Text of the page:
THE QUESTION MUST NEVERTHELESS be asked: How do you create an environment and a context in which people have terms that are as equal as possible?
Patrik Edgren is an investigator in the review unit of the Equality Ombudsman (DO). He thinks the hardest thing in the work of creating a workplace free of discrimination and harassment is changing the attitudes that the workplace’s employees are consciously or unconsciously the bearers of. Even if people do not want to discriminate against anyone it is absolutely possible that this may happen, e.g. when recruiting.
“Recruiters have a picture of the kind of person who should be getting the job, so their background will affect their choice. This is shown by research results DO has received,” says Patrik Edgren.
He thinks that there are workplace norms about what the correct behavior is and what confers status, and that those norms lead to power hierarchies. Some people benefit from the norms and others do not.
“The attitudes are sometimes expressed in jargon that may be hard to access. Managers sometimes share the jargon. But some people can be offended by things perceived as being jocular. If they do not let people know how they feel, the jargon can develop and lead to serious violation of rights. “One difficulty is working on employees’ self-organization, e.g. on the basis of class background, ethnicity and gender,” says Patrik Edgren.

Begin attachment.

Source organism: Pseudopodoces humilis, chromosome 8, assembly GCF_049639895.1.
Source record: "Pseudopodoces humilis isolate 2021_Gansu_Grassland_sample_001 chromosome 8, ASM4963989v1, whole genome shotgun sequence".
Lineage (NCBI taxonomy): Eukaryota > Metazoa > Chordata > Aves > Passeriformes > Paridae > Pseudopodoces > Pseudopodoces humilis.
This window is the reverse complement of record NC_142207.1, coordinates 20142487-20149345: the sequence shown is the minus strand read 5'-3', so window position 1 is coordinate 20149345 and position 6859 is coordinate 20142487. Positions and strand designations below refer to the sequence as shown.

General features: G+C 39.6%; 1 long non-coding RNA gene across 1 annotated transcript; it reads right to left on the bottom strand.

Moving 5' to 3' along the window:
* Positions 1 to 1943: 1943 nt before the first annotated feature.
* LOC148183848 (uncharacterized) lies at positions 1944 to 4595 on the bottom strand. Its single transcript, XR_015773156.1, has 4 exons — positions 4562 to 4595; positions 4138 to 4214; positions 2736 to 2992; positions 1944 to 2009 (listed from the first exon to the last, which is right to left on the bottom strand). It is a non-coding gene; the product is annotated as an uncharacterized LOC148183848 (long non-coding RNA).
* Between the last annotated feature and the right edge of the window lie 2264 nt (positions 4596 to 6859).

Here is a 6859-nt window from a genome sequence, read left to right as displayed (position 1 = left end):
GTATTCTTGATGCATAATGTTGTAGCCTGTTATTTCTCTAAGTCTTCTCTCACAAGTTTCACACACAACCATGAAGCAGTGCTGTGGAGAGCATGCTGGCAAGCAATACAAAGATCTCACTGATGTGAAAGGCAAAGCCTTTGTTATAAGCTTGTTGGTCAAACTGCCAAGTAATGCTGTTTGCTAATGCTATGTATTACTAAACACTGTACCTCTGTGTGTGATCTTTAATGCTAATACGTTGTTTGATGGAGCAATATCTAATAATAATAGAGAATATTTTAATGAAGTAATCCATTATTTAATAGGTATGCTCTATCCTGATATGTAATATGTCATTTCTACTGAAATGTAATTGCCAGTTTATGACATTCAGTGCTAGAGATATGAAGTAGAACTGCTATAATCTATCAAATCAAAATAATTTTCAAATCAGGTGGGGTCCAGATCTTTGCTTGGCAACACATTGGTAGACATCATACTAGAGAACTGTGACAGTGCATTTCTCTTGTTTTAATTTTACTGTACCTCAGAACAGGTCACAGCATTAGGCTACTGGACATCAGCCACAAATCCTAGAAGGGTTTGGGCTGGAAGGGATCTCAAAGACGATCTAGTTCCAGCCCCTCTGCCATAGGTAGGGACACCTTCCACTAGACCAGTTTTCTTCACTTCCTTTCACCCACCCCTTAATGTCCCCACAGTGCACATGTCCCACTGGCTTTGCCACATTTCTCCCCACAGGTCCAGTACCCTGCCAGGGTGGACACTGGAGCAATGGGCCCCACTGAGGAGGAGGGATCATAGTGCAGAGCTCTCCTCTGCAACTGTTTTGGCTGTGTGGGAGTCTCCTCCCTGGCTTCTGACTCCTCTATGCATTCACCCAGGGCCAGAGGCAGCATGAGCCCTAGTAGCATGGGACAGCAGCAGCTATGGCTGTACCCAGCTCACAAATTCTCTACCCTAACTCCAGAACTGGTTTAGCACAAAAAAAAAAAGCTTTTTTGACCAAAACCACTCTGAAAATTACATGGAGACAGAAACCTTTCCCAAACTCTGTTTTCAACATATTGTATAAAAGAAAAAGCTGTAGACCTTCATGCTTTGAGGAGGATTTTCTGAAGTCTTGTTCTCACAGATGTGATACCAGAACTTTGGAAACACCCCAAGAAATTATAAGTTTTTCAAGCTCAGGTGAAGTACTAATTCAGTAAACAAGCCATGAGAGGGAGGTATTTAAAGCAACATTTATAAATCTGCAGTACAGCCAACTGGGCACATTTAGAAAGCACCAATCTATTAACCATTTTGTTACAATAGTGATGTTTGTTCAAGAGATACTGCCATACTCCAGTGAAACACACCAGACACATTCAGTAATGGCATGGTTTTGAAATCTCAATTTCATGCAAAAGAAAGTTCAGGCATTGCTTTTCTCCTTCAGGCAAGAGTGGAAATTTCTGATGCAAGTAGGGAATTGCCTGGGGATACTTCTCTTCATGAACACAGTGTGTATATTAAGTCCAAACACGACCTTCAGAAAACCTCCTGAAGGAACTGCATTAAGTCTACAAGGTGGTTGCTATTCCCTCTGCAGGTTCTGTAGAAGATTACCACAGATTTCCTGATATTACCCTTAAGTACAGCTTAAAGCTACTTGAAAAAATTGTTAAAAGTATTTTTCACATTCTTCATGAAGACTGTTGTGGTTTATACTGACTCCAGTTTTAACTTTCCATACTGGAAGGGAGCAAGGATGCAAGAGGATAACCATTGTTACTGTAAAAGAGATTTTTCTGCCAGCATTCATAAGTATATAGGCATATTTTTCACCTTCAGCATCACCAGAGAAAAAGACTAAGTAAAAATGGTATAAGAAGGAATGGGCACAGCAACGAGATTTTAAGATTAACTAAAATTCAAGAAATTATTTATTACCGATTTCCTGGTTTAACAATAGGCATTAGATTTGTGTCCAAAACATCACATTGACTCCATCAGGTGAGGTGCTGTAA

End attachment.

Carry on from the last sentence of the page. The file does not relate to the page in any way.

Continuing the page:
Are there forms of discrimination that are particularly common within the higher-education sector?
“Quantitative objectives in equality work are common at the country’s colleges of higher education. The aim is usually to create even distribution of women and men in dominant groups, amongst researchers, PhD students and professors. To more thoroughly tackle the norms, values and power hierarchies that form the basis of discrimination applying qualitative objectives is less common.”
Two faculties at Gothenburg University (described in the report Equality in the Faculties by Gothenburg University) may, according to Patrik Edgren, be demonstrating progress in terms of quantitative distribution in management assignments and representation on committees.
“The report considers that the figures provide an unfair picture of the university as practicing equality. Interview investigations in the Faculty of Science and Technology show that the official decision-making structure is sometimes not applied. Employees with responsibility for major research projects and the ability to attract further research funding are given a strong position.
Within the parameters of these power relations the prevalent norm for the ‘ideal researcher’ is a standardizing force in relation to who is included and given influence, whilst those employees who to a varying degree deviate from this ‘ideal researcher’ norm are given less influence and talking time.
“The ‘ideal researcher’ norm described in the interview investigation is to a great extent characterized by supposedly masculine qualities, and the unofficial power hierarchy thus incorporates power relations permeated by gender-bound hierarchies,” says Patrik Edgren.
THE STUDY Equality in the Faculties states that female employees reportedly encounter greater skepticism and tougher criticism, and are allowed less talking time. The interpretation of employee criticism of the unofficial power hierarchy is that the challenger is being poorly equipped for academia and scientific production. Suspicion is cast on the deviating party, who is often a woman, and that person is marginalized.
“The consequence is that women show less interest than men in a continued academic career after their PhD, thus more men than women are appointed as senior lecturers and professors in relation to the gender distribution amongst PhD students.”